George Floyd's girlfriend details his battle with opioid addiction

George Floyd's girlfriend took the stand Thursday morning on the fourth day of witness testimony in the Derek Chauvin trial, detailing his struggle with opioid addiction.

Courteney Batya Ross, wearing a necklace bearing Floyd's name, gave the jury their first insight into Floyd's life before his death in May 2020.

The two met in 2017 when Floyd comforted her at Salvation Army Harbor Lights, where he worked as a security guard. Ross became emotional recounting their first meeting, calling it "one of her favorite stories to tell."

During their three-year relationship, Ross said they both used opioids, largely oxycodone pills, going through periods of using and sobriety. 

"It’s a classic story of how many people get addicted to opioids. We both suffer from chronic pain," said Ross. "Mine was in my neck and his was in his back. We both had prescriptions, but after prescriptions were filled, we got addicted."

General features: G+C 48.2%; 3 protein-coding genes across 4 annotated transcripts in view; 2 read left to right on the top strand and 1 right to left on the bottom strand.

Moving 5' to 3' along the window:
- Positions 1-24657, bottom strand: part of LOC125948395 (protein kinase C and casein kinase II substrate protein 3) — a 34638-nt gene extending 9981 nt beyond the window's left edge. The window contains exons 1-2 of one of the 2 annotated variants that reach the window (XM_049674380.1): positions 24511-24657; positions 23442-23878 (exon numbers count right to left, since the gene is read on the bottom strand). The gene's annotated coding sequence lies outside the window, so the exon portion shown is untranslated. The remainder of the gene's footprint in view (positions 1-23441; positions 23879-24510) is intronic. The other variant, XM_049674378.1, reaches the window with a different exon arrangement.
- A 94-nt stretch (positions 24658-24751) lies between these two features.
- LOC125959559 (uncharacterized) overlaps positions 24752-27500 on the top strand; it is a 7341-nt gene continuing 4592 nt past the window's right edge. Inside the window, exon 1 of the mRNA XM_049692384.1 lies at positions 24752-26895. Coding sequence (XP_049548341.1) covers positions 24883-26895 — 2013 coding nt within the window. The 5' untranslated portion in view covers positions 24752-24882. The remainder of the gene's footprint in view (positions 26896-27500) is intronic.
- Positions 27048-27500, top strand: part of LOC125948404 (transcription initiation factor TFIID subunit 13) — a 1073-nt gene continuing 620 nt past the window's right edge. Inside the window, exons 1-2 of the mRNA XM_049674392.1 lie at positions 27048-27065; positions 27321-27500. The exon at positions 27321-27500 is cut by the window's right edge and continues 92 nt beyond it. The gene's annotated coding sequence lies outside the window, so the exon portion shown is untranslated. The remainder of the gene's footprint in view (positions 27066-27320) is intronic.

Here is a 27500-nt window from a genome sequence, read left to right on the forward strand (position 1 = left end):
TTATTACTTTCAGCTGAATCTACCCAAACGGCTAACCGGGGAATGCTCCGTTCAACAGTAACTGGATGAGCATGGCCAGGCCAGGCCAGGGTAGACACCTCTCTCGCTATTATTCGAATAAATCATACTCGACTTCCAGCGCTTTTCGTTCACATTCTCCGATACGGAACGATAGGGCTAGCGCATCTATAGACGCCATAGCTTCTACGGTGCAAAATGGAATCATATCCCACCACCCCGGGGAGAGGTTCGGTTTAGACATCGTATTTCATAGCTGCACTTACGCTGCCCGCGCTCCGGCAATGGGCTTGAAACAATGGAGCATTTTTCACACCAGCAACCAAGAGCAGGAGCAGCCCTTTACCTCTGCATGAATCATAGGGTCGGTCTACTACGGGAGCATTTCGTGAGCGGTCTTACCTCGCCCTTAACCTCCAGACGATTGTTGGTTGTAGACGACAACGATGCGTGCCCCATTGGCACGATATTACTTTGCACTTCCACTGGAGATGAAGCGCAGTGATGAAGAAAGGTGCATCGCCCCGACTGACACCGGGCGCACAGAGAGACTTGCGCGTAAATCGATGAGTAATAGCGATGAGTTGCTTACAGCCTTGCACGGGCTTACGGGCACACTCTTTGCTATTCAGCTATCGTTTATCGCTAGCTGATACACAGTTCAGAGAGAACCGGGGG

She told the court the two of them would take "other people’s prescriptions to make sure they were safe." However, other times they would buy the drugs off the street.

In March 2020, Ross said Floyd was hospitalized for an overdose.

Defense attorney Eric Nelson had Ross review a transcript of her interview with the FBI during which she "speculated" Floyd had gotten pills from Shawanda Hill. Hill was one of the people with Floyd at Cup Foods before he passed away.

In the weeks before Floyd's death, Ross said she believed he was using again.

"I noticed a change in his behavior, yes," said Ross.

A week before he died, Ross said Floyd bought pills from Morries Hall. Ross testifed she did not see the interaction take place because she stayed in the car, but believed Floyd had bought pills from Hall.

On May 25, Floyd was also with Hall at Cup Foods. Hall however does not plan on testifying during the trial. In a filing submitted Wednesday, Hall’s attorney notified the court that their client intended to plead the Fifth Amendment, which gives anyone the right to remain silent and not incriminate themselves.

Gavel-to-gavel coverage of the Derek Chauvin trial is being streamed on